by Edward Sulpice
“It’s like searching for a needle in a haystack.” This cliché has always intrigued me. The image of one person digging through a 12-foot high pile of loose hay in search of a tiny sewing needle not only conjures up feelings of frustration within myself, but also a touch of hopelessness. How could such a quest be fruitful by any stretch of the imagination and how could the time expenditure be rationalized? All for a needle?
I can get the same feeling when I find myself in the arena of Christian Apologetics, confronting the immensity of this most serious of quests. “I have to prove the existence of God?” “You want me to provide rational and genuine evidence for the resurrection of Jesus?” “Really?” It’s usually at this point of exasperation that I have to take a deep breath and remember to not let evil drag me into a false argument. I am not smart enough to be a book-writing, spotlight and microphone apologist. The nomenclature of that world befuddles me. In that realm, I can’t even find the haystack, let alone the needle. However, when I am talking to a person who wants to know about my own faith in Jesus, well, that is a haystack I can confront.
My defense might be called a Reformed-Classical-Epistemology, since it seeks to first prove the reality of God that is present in the questioning person. Since I hold to the notion that God has planted a sense of divinity (sensus devinitatis) within in each of us, I find myself defending the questioning person’s desire to know God, while the person fights against his desires. Much like Jesus’ reasoning with Nicodemus where he states that a person must be born again from “on high” in order to see the Kingdom of Heaven, the defense of God’s existence begins in the awareness of where God has chosen to exist within his creation.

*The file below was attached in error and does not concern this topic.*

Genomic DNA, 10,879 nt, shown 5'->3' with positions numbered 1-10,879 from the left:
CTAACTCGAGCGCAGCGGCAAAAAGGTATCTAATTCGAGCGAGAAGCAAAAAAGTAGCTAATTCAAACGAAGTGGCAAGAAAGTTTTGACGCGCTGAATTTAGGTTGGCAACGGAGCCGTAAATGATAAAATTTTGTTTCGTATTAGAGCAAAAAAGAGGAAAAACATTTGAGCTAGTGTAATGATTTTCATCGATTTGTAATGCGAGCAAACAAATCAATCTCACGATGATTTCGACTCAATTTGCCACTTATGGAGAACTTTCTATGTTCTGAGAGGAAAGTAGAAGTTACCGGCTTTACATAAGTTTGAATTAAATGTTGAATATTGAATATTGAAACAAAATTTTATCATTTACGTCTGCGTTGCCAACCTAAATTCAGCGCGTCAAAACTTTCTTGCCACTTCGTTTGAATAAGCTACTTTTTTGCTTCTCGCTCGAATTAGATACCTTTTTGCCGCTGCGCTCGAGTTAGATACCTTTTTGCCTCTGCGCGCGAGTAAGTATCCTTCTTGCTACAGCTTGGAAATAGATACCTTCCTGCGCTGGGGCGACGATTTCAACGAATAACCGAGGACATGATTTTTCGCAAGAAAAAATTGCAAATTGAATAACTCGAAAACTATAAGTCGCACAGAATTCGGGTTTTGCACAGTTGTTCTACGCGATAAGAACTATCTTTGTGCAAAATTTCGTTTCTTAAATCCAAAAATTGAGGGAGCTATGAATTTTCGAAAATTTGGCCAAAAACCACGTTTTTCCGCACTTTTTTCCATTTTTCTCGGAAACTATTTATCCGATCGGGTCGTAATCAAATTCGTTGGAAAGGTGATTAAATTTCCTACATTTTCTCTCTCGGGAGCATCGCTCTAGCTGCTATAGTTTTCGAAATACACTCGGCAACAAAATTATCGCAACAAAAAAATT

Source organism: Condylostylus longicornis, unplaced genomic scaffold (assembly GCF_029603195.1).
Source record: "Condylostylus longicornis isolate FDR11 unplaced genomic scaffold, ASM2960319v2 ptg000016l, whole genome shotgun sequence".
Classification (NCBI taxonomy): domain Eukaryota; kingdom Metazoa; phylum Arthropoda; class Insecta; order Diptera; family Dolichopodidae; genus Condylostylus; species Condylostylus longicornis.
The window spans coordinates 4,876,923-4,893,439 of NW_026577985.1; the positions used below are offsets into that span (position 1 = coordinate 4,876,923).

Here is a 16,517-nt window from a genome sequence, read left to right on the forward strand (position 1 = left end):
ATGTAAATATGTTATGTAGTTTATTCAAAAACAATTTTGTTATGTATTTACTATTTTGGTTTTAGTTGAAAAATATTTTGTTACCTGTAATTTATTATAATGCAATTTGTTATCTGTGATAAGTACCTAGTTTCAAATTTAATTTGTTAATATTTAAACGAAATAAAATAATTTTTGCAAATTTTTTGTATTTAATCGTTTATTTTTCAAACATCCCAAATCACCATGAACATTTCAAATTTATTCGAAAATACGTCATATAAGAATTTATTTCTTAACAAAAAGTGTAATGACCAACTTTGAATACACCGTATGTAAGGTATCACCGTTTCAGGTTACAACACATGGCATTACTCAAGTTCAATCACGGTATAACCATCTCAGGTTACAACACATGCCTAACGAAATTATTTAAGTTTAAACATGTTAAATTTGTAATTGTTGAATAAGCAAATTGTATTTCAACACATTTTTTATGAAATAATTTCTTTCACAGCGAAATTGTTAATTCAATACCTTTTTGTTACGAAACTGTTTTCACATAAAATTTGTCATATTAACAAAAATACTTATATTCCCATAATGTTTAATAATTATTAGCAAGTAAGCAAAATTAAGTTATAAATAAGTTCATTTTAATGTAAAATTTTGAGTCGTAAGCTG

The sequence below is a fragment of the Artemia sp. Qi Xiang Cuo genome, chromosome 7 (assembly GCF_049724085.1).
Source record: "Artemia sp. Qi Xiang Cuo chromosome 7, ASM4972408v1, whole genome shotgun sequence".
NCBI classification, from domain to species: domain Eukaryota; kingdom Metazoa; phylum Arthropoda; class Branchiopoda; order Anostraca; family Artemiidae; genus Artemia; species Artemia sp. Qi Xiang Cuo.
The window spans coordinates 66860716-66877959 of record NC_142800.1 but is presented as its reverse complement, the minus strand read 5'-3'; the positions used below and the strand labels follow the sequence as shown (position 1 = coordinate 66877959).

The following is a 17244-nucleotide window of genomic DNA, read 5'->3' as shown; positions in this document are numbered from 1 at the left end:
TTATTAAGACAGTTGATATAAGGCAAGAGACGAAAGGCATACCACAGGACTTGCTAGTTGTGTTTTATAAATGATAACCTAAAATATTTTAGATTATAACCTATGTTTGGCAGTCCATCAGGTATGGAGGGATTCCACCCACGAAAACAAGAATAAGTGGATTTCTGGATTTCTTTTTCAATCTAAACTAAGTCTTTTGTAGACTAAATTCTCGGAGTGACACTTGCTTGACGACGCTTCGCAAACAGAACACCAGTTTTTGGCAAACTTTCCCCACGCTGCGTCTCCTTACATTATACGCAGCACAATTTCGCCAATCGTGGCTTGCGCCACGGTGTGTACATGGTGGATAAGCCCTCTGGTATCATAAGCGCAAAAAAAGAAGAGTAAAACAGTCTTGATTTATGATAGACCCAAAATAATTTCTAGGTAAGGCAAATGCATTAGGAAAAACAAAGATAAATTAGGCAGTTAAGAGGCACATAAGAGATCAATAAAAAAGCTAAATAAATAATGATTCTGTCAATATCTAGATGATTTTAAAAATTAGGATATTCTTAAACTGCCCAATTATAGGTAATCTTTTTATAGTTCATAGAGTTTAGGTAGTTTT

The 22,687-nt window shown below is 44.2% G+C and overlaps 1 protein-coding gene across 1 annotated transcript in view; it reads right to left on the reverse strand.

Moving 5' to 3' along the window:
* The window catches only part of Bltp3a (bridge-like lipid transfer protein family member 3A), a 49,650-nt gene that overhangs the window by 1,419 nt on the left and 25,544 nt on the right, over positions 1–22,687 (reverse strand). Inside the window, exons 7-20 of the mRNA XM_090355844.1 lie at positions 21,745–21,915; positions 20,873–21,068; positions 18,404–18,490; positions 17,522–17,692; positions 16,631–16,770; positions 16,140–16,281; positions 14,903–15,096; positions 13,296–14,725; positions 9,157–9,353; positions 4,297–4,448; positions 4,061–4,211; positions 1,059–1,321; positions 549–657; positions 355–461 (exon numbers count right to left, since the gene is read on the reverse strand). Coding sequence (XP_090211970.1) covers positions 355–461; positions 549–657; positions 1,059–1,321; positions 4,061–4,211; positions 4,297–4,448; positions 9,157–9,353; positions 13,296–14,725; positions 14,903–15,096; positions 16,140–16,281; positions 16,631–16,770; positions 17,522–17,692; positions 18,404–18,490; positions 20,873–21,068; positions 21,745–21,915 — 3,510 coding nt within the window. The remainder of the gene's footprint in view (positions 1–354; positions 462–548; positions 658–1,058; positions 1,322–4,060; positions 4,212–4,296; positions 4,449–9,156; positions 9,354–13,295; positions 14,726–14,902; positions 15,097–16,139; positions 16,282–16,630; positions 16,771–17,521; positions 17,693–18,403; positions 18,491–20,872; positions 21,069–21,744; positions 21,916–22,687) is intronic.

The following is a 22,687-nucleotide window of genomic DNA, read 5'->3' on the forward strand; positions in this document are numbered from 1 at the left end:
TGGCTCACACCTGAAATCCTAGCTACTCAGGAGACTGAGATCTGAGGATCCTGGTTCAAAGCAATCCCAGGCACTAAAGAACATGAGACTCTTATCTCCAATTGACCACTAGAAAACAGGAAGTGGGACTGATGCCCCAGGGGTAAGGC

A person’s awareness of the Holy Spirit of God existing within them, leads quickly to the second part of a Classical model, namely the resurrection of Jesus. Again, the Holy Spirit must provide affirmation, but this realization sometimes must be processed through the gauntlet of worldly wisdom set up to discredit the claims of the resurrection. Of course, it is not reason that provides the final validation, but God-given faith.
I hold that this faith is present in people who display a God-given desire to seek out the truth of Jesus, whether it is initially hostile or flippant. This displayed sense of divinity leads me to undertake the process of weeding through all the cultural and religious programming that befuddles so many of us who live in a media-saturated environment. This endeavor prompts me to walk side-by-side with the person through their heart’s landscape in search of the God-given faith in Jesus they can cling to. That’s my apologetic style, and sometimes, it feels like looking for a needle in a haystack.
For more information on apologetics, check out Trinity’s master of apologetics program at: